The police as the modern priest-Levite

Last weekend, I was cycling home at around 1am and was going through the East Road–Newmarket Road–Elizabeth Way roundabout, when I went past a woman who looked like she was waiting for a lift. However, the side of a major road away from any houses seemed like an odd place to wait for a lift, and she seemed distressed, so I stopped and asked if she was okay.

She was not okay. She was not waiting for a lift. She had been walking around Cambridge, lost, for the last two and a half hours. She was from a different city, having been on a hen night, having split off from the rest of the group, and trying to find her way back to the Travelodge. Her phone battery had run out. She was dressed up for going out; her shoes were not suitable for that much walking, and the cold weather was becoming increasingly unpleasant. (As it happened, the Travelodge was just down the road, about two minutes’ walk away.)

She was grateful, and told me that she had tried to stop and ask multiple people for directions, eliciting only ‘I don’t know, sorry’, rudeness, or abuse. Most horrifyingly, she had approached police officers for help and directions, but the police refused to help her, on the grounds that she was not a victim of a crime and therefore not in trouble.

Is their job to uphold the Law and to stop crime, or to serve the public and keep them safe?

Reporting biases in Genesis and Andrew Lloyd Webber

It’s always bugged me how in Joseph and the Amazing Technicolor Dreamcoat Pharaoh hires Joseph rather arbitrarily to be his Vizier responsible for Egypt’s economic policies over the next fourteen years, based solely on Joseph’s (as yet unproven) ability to explain his dreams. Even if Joseph’s forecasting was accurate, as a lowly foreign-born slave-turn-prisoner would he have had the administrative skills to oversee such huge reforms?

Then, I realised: Assuming that Egypt had existed for centuries before the time of Joseph, then successive Pharaohs might have appointed lots of people to be Viziers in this way, based solely on their abilities to make predictions based on individual dreams. Those who turned out to be wrong, or who were unable to enact the appropriate policies, were disposed of and their stories were not recorded and have not been passed down to us.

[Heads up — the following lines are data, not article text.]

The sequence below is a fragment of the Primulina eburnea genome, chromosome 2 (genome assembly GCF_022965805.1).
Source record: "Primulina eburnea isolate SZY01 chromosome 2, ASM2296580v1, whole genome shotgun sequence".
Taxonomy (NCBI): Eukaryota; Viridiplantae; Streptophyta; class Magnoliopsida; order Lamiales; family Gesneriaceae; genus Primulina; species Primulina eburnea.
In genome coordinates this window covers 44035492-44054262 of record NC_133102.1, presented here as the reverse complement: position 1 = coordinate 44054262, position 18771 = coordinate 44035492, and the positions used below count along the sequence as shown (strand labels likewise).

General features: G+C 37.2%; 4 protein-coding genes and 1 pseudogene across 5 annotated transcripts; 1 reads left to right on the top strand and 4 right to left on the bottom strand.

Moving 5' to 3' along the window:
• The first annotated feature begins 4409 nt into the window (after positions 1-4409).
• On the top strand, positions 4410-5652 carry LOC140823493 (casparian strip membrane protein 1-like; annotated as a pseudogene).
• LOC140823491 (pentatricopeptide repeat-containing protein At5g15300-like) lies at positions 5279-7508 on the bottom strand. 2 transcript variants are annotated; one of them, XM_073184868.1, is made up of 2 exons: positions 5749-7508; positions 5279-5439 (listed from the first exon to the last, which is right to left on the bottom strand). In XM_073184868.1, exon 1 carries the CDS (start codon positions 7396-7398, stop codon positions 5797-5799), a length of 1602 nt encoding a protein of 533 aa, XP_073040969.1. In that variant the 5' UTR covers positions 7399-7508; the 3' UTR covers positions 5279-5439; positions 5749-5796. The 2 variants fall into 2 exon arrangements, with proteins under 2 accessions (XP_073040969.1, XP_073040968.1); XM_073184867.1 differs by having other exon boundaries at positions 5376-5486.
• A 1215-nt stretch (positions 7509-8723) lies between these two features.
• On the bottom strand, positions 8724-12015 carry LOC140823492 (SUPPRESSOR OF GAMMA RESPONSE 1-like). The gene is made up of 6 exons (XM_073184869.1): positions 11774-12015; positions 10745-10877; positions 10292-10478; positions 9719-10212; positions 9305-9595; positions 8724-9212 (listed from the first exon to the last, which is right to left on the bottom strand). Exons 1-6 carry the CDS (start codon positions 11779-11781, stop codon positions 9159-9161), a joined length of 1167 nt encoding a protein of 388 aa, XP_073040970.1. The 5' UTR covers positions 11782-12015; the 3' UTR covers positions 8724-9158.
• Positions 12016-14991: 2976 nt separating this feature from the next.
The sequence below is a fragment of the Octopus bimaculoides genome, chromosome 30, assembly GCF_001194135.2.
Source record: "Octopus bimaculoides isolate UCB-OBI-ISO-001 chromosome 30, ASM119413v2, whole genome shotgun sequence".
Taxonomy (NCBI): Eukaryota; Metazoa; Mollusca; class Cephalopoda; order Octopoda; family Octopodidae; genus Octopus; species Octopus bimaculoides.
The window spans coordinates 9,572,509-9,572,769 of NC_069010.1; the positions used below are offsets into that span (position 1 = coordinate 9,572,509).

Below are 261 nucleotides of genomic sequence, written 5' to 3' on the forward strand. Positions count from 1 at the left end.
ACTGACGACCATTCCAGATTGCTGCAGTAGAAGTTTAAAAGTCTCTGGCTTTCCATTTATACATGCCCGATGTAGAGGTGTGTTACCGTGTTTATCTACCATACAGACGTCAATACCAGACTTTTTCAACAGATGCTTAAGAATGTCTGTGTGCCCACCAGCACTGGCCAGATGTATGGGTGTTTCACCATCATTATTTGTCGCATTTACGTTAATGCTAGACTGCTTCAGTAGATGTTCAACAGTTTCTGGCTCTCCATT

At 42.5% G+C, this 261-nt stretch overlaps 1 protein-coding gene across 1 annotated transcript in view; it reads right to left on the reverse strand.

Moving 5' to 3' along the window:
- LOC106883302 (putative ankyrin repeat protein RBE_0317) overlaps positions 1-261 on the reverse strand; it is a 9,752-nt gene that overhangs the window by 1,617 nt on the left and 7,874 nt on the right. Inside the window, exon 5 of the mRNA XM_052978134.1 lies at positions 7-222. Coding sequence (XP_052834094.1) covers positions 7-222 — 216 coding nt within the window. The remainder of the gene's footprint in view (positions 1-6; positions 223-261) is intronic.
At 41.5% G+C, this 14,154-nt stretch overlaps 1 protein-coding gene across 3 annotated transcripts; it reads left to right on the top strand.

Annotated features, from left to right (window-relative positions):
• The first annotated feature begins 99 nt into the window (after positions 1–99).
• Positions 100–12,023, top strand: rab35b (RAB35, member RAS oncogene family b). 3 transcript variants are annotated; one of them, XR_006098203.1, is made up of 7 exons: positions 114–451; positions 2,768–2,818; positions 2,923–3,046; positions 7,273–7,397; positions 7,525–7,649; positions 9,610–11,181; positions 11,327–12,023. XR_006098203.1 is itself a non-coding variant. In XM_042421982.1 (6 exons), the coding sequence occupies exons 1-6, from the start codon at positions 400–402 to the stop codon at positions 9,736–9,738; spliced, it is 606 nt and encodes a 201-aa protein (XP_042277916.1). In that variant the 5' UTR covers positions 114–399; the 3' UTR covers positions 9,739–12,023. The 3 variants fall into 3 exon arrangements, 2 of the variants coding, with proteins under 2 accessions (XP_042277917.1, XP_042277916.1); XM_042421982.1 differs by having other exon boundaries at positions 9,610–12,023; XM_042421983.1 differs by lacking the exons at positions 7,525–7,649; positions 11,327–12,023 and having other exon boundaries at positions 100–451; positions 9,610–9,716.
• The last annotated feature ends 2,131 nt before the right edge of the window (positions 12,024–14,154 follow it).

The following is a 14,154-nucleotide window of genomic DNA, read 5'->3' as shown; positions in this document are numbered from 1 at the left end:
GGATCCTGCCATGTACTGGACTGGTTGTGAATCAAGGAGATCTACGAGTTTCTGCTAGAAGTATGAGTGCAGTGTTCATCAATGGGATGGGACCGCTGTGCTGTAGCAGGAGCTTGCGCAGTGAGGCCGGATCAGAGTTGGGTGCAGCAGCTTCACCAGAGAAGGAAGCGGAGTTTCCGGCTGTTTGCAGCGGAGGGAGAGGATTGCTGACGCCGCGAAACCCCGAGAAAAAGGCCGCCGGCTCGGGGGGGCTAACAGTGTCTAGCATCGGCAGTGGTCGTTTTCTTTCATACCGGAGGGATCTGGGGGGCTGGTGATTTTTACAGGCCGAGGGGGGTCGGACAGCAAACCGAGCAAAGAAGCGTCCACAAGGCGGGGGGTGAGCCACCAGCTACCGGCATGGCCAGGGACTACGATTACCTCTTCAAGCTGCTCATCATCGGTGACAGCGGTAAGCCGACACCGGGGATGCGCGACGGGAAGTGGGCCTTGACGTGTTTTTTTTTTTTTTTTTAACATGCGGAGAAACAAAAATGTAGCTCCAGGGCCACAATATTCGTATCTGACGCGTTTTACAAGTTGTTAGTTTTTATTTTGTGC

Chinese proverbs

I’ve noticed an annoying and persistent tendency for people to inaccurately claim that certain sayings are Chinese proverbs. ‘Give a man a fish and you feed him for a day; teach a man to fish and you feed him for a lifetime’ is one example of such. ‘A picture is worth a thousand words’ is another.

These are admittedly only a couple of examples, so I may be going a bit far, but nonetheless, I claim that the following proverbs are true:

  • C0: For any proverb P, ‘P is a Chinese proverb’ is a proverb.
  • C1: For any proverb P, P is not a Chinese proverb if and only if P is claimed to be a Chinese proverb.

Since it is unnecessary for the Chinese to claim that a statement is a Chinese proverb (we need merely claim it to be a proverb), I make also the following claim:

  • C2: For any proverb P, ‘P is a Chinese proverb’ is not a Chinese proverb.

Can these claims be consistent, and which (if any) can I consistently claim to be Chinese proverbs?

Addendum: Oftentimes, the claim that a proverb is Chinese is used by orientalist woo-peddlers to create credence for their claims. Allow me therefore to go so far as to claim:

  • C3: For any proverb P, if P is claimed to be a Chinese proverb then P is false.

Is this consistent?

Using Matrix instant messaging

Following my recent rant on decentralising our communications, I’ve started trying out the Matrix communication protocol on the suggestion of a friend. It’s a wonderful idea, and it’s great that the network can be connected to by various different clients. And it seems to be very easy to add people to the network: you just need to give their email address(*) to invite them. The Riot.im is quite easy to use for basic usage, although there are some nuances that I haven’t got used to yet.